“Narcissism falls along the axis of what psychologists call personality disorders, one of a group that includes antisocial, dependent, histrionic, avoidant and borderline personalities. But by most measures, narcissism is one of the worst, if only because the narcissists themselves are so clueless.” ~Jeffrey Kluger
A report in Cosmopolitan Magazine offers ten very insightful points into the psyche of your everyday, average narcissist – and if you keep these in mind when you’re dealing with one, you’ll find yourself feeling much more in control of the situation.
Cosmo’s insights were, in brief, as follows – but be sure to click the link at the end of this post and see the full explanation on the Cosmopolitan.com website.
1. You can’t shame a narcissist – they’ll make your life much harder if you do.
Do not try to shame a narcissist – they will make you pay bigtime.
2. The reason they’re so fragile and insecure on the inside and mean and hateful on the outside goes all the way back to childhood. Though researchers believe there might be a genetic component, the truth is that the way a child is raised has a great deal to do with how they turn out.
Narcissists get broken in childhood most of the time. More environment and less genetic.
Also of note:
- There are two ways to “create” a narcissist – by denying a child unconditional love so they never feel comfortable in the emotional love, or to totally go the opposite direction and overindulging, overpraising and underdisciplining the child – making them believe they’re overly special.
- This would indicate that the term “happy medium” could apply to good parenting (My note)
3. Kids who got big responsibilities at early ages are more often narcissists than those who didn’t, whether it was direct responsibility such as for a sibling or indirect such as for the emotional health of a parent. This leads to their adult selves always seeking approval and trying too hard, never allowing themselves to just “be,” rather requiring to be the center of attention.
Too many big responsibilities at an early age can create a narcissist.
4. A narcissist desperately needs to feel superior to everyone around him, because inside they don’t feel like they’re good enough. And they react with contempt to anyone who seems to have something they lack.
Narcissists need to feel like they are better than you – and they will hate you if they think otherwise.
5. Narcissists think big – that is, they are grandiose thinkers because they feel like it fills some hole inside themselves.
Narcissists are grandiose thinkers. They want to fill a big hole inside themselves.
6. They have a huge sense of entitlement – they think they DESERVE to have what they want without regard for the needs and desires of those around them.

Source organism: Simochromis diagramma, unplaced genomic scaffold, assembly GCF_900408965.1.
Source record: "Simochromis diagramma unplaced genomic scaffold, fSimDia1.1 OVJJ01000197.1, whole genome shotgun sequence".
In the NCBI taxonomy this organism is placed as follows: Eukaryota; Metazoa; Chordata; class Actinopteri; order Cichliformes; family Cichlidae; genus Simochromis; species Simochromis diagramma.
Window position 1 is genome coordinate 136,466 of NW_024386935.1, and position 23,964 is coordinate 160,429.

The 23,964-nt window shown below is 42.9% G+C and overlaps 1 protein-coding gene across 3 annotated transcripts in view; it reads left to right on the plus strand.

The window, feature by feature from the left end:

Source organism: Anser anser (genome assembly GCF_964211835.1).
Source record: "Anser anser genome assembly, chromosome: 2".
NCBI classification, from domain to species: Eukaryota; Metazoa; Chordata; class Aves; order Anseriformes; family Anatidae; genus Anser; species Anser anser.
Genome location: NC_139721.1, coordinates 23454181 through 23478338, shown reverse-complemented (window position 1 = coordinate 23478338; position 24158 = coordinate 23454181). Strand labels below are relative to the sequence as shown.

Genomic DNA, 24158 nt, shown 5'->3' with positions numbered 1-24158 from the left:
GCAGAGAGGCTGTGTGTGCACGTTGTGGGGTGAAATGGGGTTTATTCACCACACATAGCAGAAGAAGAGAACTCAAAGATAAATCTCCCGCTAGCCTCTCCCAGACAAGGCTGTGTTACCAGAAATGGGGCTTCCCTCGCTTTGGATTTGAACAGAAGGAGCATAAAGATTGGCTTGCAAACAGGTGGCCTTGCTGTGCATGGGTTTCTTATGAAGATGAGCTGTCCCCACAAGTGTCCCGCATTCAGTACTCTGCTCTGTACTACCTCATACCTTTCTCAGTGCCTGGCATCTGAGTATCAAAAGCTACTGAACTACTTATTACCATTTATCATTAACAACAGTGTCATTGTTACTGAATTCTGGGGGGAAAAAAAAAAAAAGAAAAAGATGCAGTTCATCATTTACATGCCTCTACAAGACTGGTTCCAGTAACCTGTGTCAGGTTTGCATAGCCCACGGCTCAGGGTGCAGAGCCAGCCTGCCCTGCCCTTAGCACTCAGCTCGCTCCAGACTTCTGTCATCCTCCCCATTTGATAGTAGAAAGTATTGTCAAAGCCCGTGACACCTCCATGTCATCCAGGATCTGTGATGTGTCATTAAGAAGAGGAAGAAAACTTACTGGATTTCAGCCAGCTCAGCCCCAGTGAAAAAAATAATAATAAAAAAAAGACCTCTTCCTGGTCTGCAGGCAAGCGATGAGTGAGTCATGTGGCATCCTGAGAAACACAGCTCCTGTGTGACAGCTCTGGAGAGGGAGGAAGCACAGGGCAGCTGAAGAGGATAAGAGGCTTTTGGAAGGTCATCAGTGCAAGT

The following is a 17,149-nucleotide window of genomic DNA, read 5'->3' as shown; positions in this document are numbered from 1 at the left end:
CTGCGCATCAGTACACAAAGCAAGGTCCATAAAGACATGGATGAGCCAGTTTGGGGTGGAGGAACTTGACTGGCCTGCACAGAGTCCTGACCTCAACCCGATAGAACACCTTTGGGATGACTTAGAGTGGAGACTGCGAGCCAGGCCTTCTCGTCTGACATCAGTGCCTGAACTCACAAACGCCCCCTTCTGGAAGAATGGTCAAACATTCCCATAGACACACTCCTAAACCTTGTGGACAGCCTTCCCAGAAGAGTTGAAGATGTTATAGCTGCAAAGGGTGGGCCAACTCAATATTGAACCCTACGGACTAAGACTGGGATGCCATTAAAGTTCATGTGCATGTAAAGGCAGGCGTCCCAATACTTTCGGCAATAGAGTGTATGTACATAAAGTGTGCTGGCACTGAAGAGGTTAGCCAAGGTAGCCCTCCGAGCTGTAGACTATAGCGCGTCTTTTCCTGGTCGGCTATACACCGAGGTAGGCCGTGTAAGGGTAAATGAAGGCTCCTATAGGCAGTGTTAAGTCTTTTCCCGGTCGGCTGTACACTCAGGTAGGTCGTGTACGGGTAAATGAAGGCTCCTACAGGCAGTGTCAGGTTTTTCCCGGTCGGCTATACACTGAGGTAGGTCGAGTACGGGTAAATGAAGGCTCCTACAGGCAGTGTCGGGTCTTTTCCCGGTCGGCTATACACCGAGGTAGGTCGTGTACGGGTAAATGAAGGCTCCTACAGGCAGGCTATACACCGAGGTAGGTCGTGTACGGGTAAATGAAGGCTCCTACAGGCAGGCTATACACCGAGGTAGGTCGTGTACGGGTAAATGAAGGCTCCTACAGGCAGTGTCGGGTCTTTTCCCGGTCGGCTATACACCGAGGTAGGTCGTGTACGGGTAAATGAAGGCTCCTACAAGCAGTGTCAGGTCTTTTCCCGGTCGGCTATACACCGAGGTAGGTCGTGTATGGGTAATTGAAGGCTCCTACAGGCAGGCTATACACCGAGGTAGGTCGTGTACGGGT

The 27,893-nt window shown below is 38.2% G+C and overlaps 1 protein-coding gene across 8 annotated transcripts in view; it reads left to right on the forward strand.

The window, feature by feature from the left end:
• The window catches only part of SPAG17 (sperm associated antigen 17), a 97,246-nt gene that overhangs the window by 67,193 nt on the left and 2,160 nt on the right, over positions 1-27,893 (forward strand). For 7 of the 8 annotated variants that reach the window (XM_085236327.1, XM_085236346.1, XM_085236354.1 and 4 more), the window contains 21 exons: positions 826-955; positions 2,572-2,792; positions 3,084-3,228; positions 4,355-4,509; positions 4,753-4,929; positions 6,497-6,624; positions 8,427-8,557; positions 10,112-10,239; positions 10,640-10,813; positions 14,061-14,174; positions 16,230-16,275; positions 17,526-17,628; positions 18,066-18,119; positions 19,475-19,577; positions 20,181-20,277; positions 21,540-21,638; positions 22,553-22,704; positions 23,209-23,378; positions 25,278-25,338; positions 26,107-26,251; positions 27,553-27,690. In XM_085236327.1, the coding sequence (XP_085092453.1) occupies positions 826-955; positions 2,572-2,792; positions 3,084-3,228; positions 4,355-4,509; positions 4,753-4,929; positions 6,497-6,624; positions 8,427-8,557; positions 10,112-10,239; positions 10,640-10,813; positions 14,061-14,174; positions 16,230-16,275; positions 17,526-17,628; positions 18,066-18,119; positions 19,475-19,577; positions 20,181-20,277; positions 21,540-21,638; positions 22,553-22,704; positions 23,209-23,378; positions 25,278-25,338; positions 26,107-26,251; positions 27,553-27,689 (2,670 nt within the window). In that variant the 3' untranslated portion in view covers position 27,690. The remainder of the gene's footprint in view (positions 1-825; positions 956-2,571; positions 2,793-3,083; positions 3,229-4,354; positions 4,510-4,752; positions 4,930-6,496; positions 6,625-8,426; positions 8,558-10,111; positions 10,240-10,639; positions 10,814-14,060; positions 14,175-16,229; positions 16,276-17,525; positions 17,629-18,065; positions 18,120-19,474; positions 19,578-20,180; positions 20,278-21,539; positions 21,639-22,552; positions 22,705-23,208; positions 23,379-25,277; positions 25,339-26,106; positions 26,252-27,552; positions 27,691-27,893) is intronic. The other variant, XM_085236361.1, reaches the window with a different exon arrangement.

Narcissists almost always have an overblown sense of entitlement.
7. They haven’t met a boundary they haven’t crossed, and if you don’t put a stop to it when it begins, they’ll keep crossing until they’ve crossed every boundary you’ve got.
Narcissists cross every boundary you have.
8. If you must confront a narcissist, do it carefully – they respond best to “empathic validation,” Cosmo says. So you should always “affirm the relationship first before you share anything that doesn’t feel right,” said a psychologist interviewed by the mag. “For example, if it’s someone you’re dating, say to them: ‘I care about you a lot, so when you don’t listen to what I’m saying, I feel like I’m nothing in your eyes,’ instead of ‘Why don’t you ever listen to me?'”
If you must confront a narcissist – use emphatic validation.
9. The only thing that might motivate a narcissist to change is having a meaningful consequence for their bad behavior. For example, a healthy narcissist might avoid cheating on a spouse in order to preserve the relationship, because “if the consequences are high enough, they might start to reevaluate their actions.”
Narcissists can be motivated by meaningful consequences for their behavior.
10. No matter how intelligent and together a narcissist is in other ways, they are emotional toddlers. Cosmo’s experts both noted that the best way to deal with a narcissist who is raging is to consider them like you would a two-year-old who is throwing a tantrum, and that most of that is just their way of “putting on a show.” Both agreed that as long as you’re not in physical danger, you have to pick your battles and decide what you will and will not tolerate, and then make your choices accordingly.
Narcissists are like emotional toddlers.
Like I said, I find all of this stuff very insightful and totally on-target. What do you think?
See Story on Cosmo’s website: click here